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The FRAC of Dunkirk by Lacaton & Vassal: About Incommensurability, Duplication and Openness

Moretti Beatrice
Moretti, Beatrice. 2020. “The FRAC of Dunkirk by Lacaton & Vassal: About Incommensurability, Duplication and Openness”. World Architecture / Shijie Jianzhu 356 (02): 114-119
ISSN 1002-4832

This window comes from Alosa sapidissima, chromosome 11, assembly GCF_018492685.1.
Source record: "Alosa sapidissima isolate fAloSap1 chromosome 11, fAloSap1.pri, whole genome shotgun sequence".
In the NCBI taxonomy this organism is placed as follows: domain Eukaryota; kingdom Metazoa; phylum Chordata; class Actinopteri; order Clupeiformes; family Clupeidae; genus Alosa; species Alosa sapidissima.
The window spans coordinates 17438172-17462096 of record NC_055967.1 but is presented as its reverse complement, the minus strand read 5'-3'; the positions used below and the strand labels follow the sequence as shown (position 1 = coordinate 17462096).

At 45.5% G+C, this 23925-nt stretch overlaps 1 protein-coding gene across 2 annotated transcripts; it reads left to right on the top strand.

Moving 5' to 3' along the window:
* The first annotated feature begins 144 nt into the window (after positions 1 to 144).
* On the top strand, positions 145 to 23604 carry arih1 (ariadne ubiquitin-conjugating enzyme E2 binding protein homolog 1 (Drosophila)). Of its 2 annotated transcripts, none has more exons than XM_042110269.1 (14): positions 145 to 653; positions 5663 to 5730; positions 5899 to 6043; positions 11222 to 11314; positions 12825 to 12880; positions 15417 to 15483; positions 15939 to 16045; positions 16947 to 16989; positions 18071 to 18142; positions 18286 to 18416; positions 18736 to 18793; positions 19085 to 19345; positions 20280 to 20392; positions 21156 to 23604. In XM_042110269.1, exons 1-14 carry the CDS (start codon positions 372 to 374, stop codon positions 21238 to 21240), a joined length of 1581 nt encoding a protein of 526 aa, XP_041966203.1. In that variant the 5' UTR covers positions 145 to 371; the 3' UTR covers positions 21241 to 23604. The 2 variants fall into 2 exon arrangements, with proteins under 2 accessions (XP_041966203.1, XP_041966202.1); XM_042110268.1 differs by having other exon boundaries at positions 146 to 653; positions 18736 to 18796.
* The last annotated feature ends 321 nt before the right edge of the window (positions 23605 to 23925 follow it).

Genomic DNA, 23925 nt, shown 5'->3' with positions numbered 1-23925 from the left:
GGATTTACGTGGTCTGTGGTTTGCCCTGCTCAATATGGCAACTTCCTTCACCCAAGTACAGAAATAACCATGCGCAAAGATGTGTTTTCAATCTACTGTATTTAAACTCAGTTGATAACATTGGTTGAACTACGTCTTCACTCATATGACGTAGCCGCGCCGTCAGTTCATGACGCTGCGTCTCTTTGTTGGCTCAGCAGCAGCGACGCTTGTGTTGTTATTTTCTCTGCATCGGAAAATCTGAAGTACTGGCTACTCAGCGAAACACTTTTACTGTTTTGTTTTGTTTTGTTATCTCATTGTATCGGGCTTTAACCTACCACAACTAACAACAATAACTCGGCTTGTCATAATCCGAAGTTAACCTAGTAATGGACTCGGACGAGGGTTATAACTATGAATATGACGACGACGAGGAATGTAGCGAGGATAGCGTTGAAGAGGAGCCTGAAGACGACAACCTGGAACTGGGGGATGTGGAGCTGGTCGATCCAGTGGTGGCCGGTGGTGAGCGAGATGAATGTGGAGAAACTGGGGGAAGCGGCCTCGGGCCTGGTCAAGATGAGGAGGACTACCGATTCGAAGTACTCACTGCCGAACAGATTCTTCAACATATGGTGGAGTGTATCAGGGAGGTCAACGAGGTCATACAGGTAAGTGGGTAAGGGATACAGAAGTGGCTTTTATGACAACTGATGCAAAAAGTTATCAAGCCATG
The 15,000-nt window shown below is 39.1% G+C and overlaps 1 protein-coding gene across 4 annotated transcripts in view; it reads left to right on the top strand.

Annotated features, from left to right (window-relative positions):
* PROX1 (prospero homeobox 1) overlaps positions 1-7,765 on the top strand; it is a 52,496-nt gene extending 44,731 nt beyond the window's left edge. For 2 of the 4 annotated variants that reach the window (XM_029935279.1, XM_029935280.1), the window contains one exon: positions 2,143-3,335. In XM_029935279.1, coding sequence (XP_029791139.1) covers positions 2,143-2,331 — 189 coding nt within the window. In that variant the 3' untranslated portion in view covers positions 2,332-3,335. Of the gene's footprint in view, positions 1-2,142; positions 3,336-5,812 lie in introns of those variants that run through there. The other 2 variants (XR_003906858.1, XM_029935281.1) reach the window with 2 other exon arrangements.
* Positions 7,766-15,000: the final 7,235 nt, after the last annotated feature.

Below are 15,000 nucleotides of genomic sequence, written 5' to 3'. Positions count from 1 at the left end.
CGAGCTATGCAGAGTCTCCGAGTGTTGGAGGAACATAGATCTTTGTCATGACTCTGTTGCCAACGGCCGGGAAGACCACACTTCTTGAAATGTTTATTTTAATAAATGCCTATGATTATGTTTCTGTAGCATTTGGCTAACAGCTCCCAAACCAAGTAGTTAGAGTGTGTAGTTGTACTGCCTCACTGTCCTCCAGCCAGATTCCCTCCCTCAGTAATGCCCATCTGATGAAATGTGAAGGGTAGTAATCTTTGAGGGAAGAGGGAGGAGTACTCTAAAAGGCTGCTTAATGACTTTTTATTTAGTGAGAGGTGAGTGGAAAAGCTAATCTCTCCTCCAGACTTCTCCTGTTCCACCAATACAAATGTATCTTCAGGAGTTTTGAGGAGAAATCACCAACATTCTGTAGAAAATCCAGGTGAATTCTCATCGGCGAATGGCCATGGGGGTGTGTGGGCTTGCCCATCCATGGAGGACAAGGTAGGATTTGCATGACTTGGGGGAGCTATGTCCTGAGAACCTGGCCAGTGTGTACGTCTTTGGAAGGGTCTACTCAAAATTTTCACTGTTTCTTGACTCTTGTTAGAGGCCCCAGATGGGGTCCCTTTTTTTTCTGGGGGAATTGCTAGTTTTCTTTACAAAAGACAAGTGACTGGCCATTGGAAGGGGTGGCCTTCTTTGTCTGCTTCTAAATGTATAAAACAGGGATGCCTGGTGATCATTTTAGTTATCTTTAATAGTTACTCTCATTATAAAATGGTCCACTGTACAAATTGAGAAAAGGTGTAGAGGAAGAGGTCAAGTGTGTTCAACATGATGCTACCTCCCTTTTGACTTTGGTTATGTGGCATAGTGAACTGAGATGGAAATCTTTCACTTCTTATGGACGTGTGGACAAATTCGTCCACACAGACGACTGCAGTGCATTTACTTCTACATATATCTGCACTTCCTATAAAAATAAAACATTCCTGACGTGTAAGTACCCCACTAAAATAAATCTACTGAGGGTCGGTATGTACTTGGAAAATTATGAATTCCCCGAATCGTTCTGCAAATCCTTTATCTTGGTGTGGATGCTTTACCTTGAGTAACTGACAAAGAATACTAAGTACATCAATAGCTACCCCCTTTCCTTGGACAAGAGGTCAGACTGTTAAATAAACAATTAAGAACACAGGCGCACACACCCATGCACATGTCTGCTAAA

“During the massive post-war reconstruction, many companies experienced a boom. Among these, the Ateliers et Chantiers de France (ACF), a major shipyard founded in 1898, was totally rebuilt and modernised. In 1949, ACF opened a new hall, the Atelier de Préfabrication n.2 or AP2, immediately nicknamed “the cathedral” for its vastness and profile. […] Closed in 1988, the AP2 hall has been preserved as a relic of the French ship-building industry and, in the 1990s, was involved in the Operation Neptune, an urban development process with which the municipality aimed to orient the city back towards the docks. The AP2 is situated at the outermost edge of the development area “ZAC du Grand Large”, a component of the Operation designed along the principle of sustainability to combine different types of building and public spaces on a diversity of scales. In 2009, the municipalities association of Dunkirk moved the Fonds Régionaux d’Art Contemporain (FRAC) Nord-Pas de Calais to the AP2 factory hall with the aim of converting the former hall for the new use. A competition was held for this purpose which ended with the victory of French architects Lacaton & Vassal’s (L&V) dissonant proposal. Instead of filling the former hall factory with museum spaces altering irreversibly its structure, they decided to privilege mutability over posterity. Their project doubles the AP2’s volume and juxtaposes alongside it a twin building which contains the programme of the FRAC. This operation frees up the AP2 allowing it to do what it does best: to be empty and to accommodate not only art installations but concerts, sport events and other to-be-determined activities.”